That 6th month belongs to Elizabeth. She is 6 months pregnant when the angel appears to Mary who goes right after this to Elizabeth.
Verse 56: And Mary remained with her about three months.
Mmmmm. 6 months plus 3 months equals 9 months, a significant number for pregnancy, isn’t it? I really think Mary was there for the birth of John the Baptist.
Remember Mary was young possibly only 13 or 14. This make me think of the the line from Gone in the Wind – “I don’t know nothing about birthing any babies.”
This time of waiting for Mary became at time of becoming. She learned about pregnancy, learned about birth, learned about taking care of an infant, and quite possible about being a wife and a mother. She learned this as she waited.
This time of waiting was a time of preparation for her own time.
God provided Elizabeth to Mary as a kind of spiritual mentor who would encourage her and teach her. God gave Elizabeth to Mary for a special period of time and a special purpose.
Through Mary and Elizabeth’s relationship, God must have done some faith-strengthening for both of them I believe Mary left Elizabeth’s home a stronger and more confident woman in her faith and in her future.
Waiting is a time of becoming. It is not time of doing nothing. It is a time when God shapes us, prepares us, teaches us for what is coming next in life.
Waiting is not just something we have to do until we get what we want. Waiting is part of the process of becoming what God wants us to be.
Waiting is a time of becoming.
Waiting is a Time to Behold and Be Loved – What Elizabeth Teaches Us
Third lesson I noticed is waiting doesn’t always bring answers; it may bring more questions. Waiting is a time to spend time with God listening. Waiting is a time to behold God and beloved.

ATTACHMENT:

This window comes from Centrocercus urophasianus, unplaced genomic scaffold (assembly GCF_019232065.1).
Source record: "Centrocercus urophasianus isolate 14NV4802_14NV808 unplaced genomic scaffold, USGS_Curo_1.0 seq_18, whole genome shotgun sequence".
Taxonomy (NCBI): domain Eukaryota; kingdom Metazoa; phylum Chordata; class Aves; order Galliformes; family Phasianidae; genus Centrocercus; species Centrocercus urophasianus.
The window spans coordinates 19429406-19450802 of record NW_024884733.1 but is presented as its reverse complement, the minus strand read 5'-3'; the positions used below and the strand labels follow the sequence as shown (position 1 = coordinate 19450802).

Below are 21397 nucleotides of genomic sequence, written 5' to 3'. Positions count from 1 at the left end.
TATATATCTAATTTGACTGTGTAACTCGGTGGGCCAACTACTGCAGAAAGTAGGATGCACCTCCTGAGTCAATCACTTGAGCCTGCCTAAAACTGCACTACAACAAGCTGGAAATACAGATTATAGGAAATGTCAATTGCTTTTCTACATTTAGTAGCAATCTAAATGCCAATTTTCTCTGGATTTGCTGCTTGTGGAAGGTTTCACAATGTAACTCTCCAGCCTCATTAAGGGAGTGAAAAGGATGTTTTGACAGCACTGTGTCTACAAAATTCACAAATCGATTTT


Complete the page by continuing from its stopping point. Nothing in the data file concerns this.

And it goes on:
Elizabeth must have been a deep woman of faith. She had to courage and self-esteem to look outside of herself to bless Mary, She has the insight to know her baby recognized Mary’s baby who was probably only a few weeks along at this time.
I never noticed before the simple description in verse 43:
“ And why has this happened to me, that the mother of my Lord comes to me?”
Elizabeth wonders out loud why “the mother of my Lord” would come to visit her. How could Elizabeth know that Mary’s child was the Lord? We don’t know for sure but I think she learned this through prayer and listening to God. The power of the Holy Spirit upon her gave her special knowledge of Mary’s condition, and blessedness, and faith.
Waiting is hard. But during these time of not being sure, on unanswered prayer, or feeling isolated, we can sure God has not abandoned us. He stays with us. He invites us nearer. He wants us to spend time with him, listening in scriptures, worship and prayer.
Waiting, living with questions, may be how God is keeping us attentive. From my experience, God is more generous in giving us questions than answers. God continues to be with us during our times of waiting and uses these times to invite us nearer. To lean on him for strength. To listen and wait with him.
Life is full of waiting. Advent is a time of waiting and we can learn lesson about waiting with Elizabeth and Mary.
Waiting isn’t empty time – quite an active time. Waiting teaches us to bless, to become, to behold God and be loved him.
What does the story of Elizabeth and Mary teach you? What are some lessons you have learned while waiting?